Saturday, October 20, 2007

I'll Admit ...


















... I'm a bit predictable. I loved it. More later.


Addendum: 'Old Masters' aside, I think James Gray may count as my favorite American filmmaker working in Hollywood right now. Other contenders would probably be people who work on the fringes of the mainstream, Entertainment Weekly-type industry, sometimes but not always making these highly "visible" films (Linklater, Haynes). Gray's three features to date are bona fide respectable ensemble cast affairs, with fine production values, and storylines with themes revolving around family, loyalty, betrayal and revenge, community, ethnicity, and money. In fact if one demands freshness and variety from a filmmaker, Gray may not satisfy: his films are all resolutely New York-centric, all dealing with ties between crime, law, and economic institutions, and developing largely within the confines of Eastern European ('white ethnic') communities. He mines this milieu in the same way Ozu mines the Japanese middle class in his 1950s films, even using a lot of the same actors from title to title (plus Danny Hoch is in this one!), offering variations on a theme.

And while Gray's style may be perfectly in accord with mainstream conventions, even "classical," it's no surprise that they don't make a splash in the multiplexes. In addition to heavy issues, the mood throughout the films is often somber, lonely, claustrophobic. The narratives themselves feel a bit inorganic, perhaps here in We Own the Night most of all--there's a sense of tragedy that renders certain other elements of narrative almost inevitable. These aren't films that "take you into their world" as fully as a great yarn "should," which is not to say there aren't individual sequences which do this (such as one particularly heart-racing car chase in We Own). The films hold you back a bit too; you analyze precisely what's happening because there's a moral metacommentary inscribed, I'm sure, quite intentionally on the texts.

And then the framings and compositions--for example, the visual work that cleaves (in both senses of the word) Joaquin Pheonix's character to and from his father (Robert Duvall) in their first solo meeting, sitting next to each other in a church pew, photographed in shot-reverse shot once they start talking, but if I recall, with each man off-center, each close to the edge of the frame that the other would be sitting in, so that they appear "close" (and indeed are physically close in the diegesis) but unconnected by means of each cut. (And Duvall is facing towards Pheonix in a posture of parental desperation; Pheonix is hunched away.) It's not virtuoso filmmaking; it's simply expressive on the most basic level.

Gray's films are, appropriately enough, composed entirely in grayscale (tonally speaking). Even We Own the Night, which has more of a traditional 'good-versus-evil' structure than his previous two films, doesn't exactly come off as a ringing endorsement of the police force or civic duty. Life is more like a maelstrom and whichever side of cops or robbers the characters are on has less to do with moral qualities and more to do with family connections and the vagaries of the money flow in this underworld on the fringes of Manhattan finance and "spectacular" politics ...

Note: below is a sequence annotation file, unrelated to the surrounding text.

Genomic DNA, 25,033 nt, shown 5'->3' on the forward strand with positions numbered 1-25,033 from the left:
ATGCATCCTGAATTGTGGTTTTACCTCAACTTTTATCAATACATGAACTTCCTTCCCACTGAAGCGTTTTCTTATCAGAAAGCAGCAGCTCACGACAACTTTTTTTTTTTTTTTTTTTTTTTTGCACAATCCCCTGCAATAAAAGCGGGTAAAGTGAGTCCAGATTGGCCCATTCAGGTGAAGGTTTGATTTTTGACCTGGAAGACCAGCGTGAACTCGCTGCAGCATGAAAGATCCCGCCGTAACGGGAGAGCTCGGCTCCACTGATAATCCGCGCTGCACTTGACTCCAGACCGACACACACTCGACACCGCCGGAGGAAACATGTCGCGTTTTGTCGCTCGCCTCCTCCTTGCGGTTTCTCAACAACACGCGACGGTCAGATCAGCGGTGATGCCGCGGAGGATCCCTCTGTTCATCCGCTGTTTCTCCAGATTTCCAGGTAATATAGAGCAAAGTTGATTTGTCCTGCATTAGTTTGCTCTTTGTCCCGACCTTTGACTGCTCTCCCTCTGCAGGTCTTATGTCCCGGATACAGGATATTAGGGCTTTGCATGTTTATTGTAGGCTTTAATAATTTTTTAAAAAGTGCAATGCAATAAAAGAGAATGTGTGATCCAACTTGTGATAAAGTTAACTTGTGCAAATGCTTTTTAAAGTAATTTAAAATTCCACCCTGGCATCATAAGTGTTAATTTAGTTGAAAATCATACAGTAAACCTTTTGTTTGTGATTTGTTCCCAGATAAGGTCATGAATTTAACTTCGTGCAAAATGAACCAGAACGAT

12 comments:

Brian said...

Make no apologies for predictability.

Sure, it's nice to be occasionally completely surprised by our reaction to a film, but I'm tired of the critical pose in which somehow the only "pure" way to see a new film is to go in with no hopes or expectations, and that the only acceptable second-choice alternative is to have our hopes and expectations completely turned on their head. As if trusting taste and instincts in our viewing choices somehow equates to being brainwashed by received notions. I think it would be illogical to continue being a cinephile, and not to nurture and follow certain interests, and even have expectations fulfilled.

That said, I still have yet to see a James Gray film. Hopefully I'll remedy that soon!

Ryland Walker Knight said...

I was pretty "predictable" in loving _Darjeeling_, so I agree with Brian. That said, this didn't do for me what it has done for you and Dan Callahan. I liked parts of it, you can guess which ones, but I found myself thinking, "Really?" a few times. I think, gasp, I am more in Walter Chaw's camp: Gray is clearly a talented director but not much of a writer. Also, I was confused by the politics. But maybe that's bc it's "composed in grayscale" and meant to show that either side is an ineffective cipher. Having just begun the second season of _The Wire_, the thematic similarities are apparent (subscribing to an institution will fuck you over the more reliant you become on it), but I guess I just like Idris Elba a lot more than scary white dudes with ponytails and mustaches.

Zach Campbell said...

OK, predictable is all right sometimes then!

Brian, I hope you'll let us know how you feel about Gray's work when you see it.